Indian Prime Minister Narendra Modi. Photo: AFP

Recently, a two-time BJP (Bharatiya Janata Party) member of the Rajya Sabha (upper house of the Indian Parliament), Chandan Mitra, also the owner and editor of an English-language daily, left the saffron party and joined the Bengal-based All India Trinamool Congress. His desertion is seen as a signal that a section of those who celebrated Narendra Modi’s victory in 2014 are now turning against the prime minister.

After the 2014 general election and in the state elections that followed, Modi managed to boost his image with the help of a winning spree that made him seem invincible. However, one year before the 2019 battle, Modi seems unbeatable no longer – if the opposition is united.

In politics, even a week is enough to swing voters, either in favor or against. Before next year’s national elections, India will witness four state elections to be held this year. The states are Madhya Pradesh, Rajasthan, Chhattisgarh and Mizoram. All but Mizoram are currently ruled by the BJP. Those three states – Rajasthan, Madhya Pradesh and Chhattisgarh – account for a total of 65 seats in the Lok Sabha, lower house of Parliament, 62 of which were won by the BJP in 2014.

There is a strong belief that the BJP may lose in Rajasthan and Madhya Pradesh. However, it is also a reality that a significant number of voters in these states still prefer Modi over their own state BJP chief ministers. That means the people may reject the BJP in the state-assembly polls but will vote for the BJP in the Lok Sabha elections.

Also, the political background in the country has undergone an overall change. The BJP is no longer only a party representing the Hindi heartland  – it has successfully unfurled its wings in the northeast region of the country under Modi’s leadership.

The BJP-led National Democratic Alliance (NDA) is expected to win at least 20 of the 25 seats from the northeast – an increase of nine seats in comparison with 2014. The saffron party is also expected to win around 15 seats in Chief Minister Mamata Banerjee’s stronghold, West Bengal – which accounts for 42 Lok Sabha seats, though that figure is still less than the party’s target of 22-plus. Last time, the party won only two seats in that state. The recent enthusiasm seen at a Modi rally in Medinipur, West Bengal, may indicate that the people of the state are not averse to voting for the BJP.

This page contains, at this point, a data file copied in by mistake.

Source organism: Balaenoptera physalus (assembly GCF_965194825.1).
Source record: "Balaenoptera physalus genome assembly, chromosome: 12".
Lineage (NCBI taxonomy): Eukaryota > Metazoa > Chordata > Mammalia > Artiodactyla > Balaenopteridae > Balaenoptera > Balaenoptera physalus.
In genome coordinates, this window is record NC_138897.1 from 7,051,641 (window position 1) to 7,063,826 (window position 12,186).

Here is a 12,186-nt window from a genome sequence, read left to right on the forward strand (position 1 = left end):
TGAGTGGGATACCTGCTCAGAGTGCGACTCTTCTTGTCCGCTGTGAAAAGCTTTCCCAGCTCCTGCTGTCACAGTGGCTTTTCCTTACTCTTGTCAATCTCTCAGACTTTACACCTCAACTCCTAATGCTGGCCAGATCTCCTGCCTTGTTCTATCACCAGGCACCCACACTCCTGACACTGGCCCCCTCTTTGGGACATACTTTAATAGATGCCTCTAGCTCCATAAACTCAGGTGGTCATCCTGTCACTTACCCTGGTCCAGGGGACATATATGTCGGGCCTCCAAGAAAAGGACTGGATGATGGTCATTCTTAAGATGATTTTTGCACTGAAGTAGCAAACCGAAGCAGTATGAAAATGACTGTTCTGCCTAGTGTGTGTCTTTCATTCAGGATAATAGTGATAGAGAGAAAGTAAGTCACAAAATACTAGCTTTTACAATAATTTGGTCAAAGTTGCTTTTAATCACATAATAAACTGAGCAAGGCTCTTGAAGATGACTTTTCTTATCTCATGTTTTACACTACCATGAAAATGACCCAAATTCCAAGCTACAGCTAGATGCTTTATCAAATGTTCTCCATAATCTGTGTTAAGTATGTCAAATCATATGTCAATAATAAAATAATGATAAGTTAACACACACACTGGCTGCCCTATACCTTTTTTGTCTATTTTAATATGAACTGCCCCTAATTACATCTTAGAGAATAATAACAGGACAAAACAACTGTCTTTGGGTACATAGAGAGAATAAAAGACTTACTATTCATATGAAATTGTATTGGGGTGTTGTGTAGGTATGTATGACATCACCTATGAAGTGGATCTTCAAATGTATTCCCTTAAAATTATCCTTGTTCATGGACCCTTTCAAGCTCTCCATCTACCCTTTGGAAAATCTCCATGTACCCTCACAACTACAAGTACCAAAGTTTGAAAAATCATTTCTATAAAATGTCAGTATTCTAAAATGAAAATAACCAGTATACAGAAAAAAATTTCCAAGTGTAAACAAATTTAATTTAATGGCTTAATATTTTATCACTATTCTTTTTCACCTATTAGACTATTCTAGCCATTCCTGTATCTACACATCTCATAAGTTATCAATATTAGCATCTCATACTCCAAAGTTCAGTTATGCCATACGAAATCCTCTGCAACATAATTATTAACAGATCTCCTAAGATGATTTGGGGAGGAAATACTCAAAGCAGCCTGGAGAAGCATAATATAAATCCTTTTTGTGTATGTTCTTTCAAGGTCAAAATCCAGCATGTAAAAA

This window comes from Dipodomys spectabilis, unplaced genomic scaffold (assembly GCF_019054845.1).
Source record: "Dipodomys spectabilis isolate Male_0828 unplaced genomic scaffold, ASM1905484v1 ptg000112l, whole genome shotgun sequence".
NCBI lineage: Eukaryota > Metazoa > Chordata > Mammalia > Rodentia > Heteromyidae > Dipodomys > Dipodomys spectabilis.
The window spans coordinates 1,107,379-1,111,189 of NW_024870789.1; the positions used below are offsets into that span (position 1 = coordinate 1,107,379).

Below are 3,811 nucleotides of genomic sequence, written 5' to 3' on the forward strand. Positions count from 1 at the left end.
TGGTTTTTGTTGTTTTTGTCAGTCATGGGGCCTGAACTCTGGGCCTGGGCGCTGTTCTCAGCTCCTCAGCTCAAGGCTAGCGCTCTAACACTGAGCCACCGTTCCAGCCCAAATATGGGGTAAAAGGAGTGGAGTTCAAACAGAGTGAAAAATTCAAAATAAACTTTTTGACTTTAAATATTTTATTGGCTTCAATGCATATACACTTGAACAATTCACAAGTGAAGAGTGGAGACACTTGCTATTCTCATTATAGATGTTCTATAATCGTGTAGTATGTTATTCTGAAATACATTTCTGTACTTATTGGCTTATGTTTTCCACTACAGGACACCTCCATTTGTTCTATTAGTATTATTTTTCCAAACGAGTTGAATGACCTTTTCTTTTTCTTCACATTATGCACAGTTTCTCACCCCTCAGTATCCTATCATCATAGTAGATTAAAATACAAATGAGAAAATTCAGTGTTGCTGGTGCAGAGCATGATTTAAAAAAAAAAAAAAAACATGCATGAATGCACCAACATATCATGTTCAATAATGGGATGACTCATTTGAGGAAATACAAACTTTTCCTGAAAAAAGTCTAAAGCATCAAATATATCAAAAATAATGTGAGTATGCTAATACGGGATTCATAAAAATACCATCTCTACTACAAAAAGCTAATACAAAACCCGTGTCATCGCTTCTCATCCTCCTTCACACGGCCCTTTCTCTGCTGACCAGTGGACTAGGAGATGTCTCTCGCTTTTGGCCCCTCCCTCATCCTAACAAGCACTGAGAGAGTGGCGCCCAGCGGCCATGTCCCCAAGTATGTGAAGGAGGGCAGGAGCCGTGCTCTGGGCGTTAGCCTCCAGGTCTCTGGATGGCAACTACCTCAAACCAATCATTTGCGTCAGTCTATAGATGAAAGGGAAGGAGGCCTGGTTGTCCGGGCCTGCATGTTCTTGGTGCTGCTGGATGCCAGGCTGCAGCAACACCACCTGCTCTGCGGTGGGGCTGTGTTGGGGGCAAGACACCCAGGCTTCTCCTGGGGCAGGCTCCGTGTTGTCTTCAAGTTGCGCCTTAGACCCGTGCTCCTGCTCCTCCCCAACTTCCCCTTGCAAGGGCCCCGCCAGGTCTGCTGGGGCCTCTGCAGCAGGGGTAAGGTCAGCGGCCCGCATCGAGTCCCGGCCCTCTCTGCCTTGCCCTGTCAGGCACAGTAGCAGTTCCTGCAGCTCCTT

Opposition unity is slowly emerging as a wall against the BJP, and the ruling party is well aware of it. This was evident from Modi’s speech in the Lok Sabha against a no-confidence motion, where he launched a full attack against the Indian National Congress but abstained from doing so against the regional forces. This means that Modi is trying to send signals to the regional forces that the BJP is ready to accommodate them and has realized the strength of other parties.

A big embarrassment for the BJP came from ideologically close Shiv Sena, a Maharashtra-based party, that chose not to support the government during the no-confidence motion in the Lok Sabha and has announced its intention to contest the next general election separately.

However, two regional forces – Telangana Rashtra Samithi (TRS) and Odisha-based Biju Janata Dal (BJD) – have been staying away from the opposition, as witnessed in the Lok Sabha during the no-confidence vote, when the two parties walked out of the house. So if the NDA coalition fails to secure a majority in 2019, the BJD and TRS may secretly support the NDA, if not openly.

However, it was the All India Anna Dravida Munnetra Kazhagam (AIADMK) that openly supported the Modi government during the motion. Although after the death last December of its leader, Jayalalithaa, AIADMK is not in a position to retain its previous tally of 37 seats, it is still a force in Tamil Nadu and may get a portion of seats, as the opposition is divided in the southern state.

These three states – Odisha, Telangana and Tamil Nadu – together account for 77 Lok Sabha seats. Last time, the NDA won a total of only five seats in the three states. But this time, the BJP wants to gain a major chunk seats by extending the umbrella of the NDA.

Also, in Andhra Pradesh, which has 25 Lok Sabha constituencies, the saffron party is wooing the opposition YSR Congress. Jaganmohan Reddy’s YSRC is expected to fare well in the upcoming state and Lok Sabha elections, and the party is not averse to some kind of alliance with the BJP.

Opposition unity mainly remains a headache for the BJP in Uttar Pradesh and Bihar. Those two states gave 104 seats to the NDA out of the 120 up for grabs. But Uttar Pradesh Chief Minister Yogi Adityanath’s charisma is waning, and similarly Bihar Chief Minister Nitish Kumar, an ally of the BJP, is facing a credibility crisis. So in these two states, the BJP has to look into its strategy.

Rising fuel prices and distribution of jobs to the youth of the country remain a challenge. The Modi government still has some months and the recent rise in minimum support prices for Kharif (rainy season) crops, if implemented properly on the ground, could help contain farmers’ disenchantment with the government.

So it is too early to conclude that India will have a new prime minister, as Modi’s charisma still matters to the country’s electorate. But the truth is BJP will be facing a strong challenge in 2019 – from a “united” opposition and doubts over the promises of “good days” made by the BJP during its 2014 election campaign.

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Sagarneel Sinha

The writer is an India-based commentator on politics, religion, culture and philosophy and tweets @sagarneelsinha.

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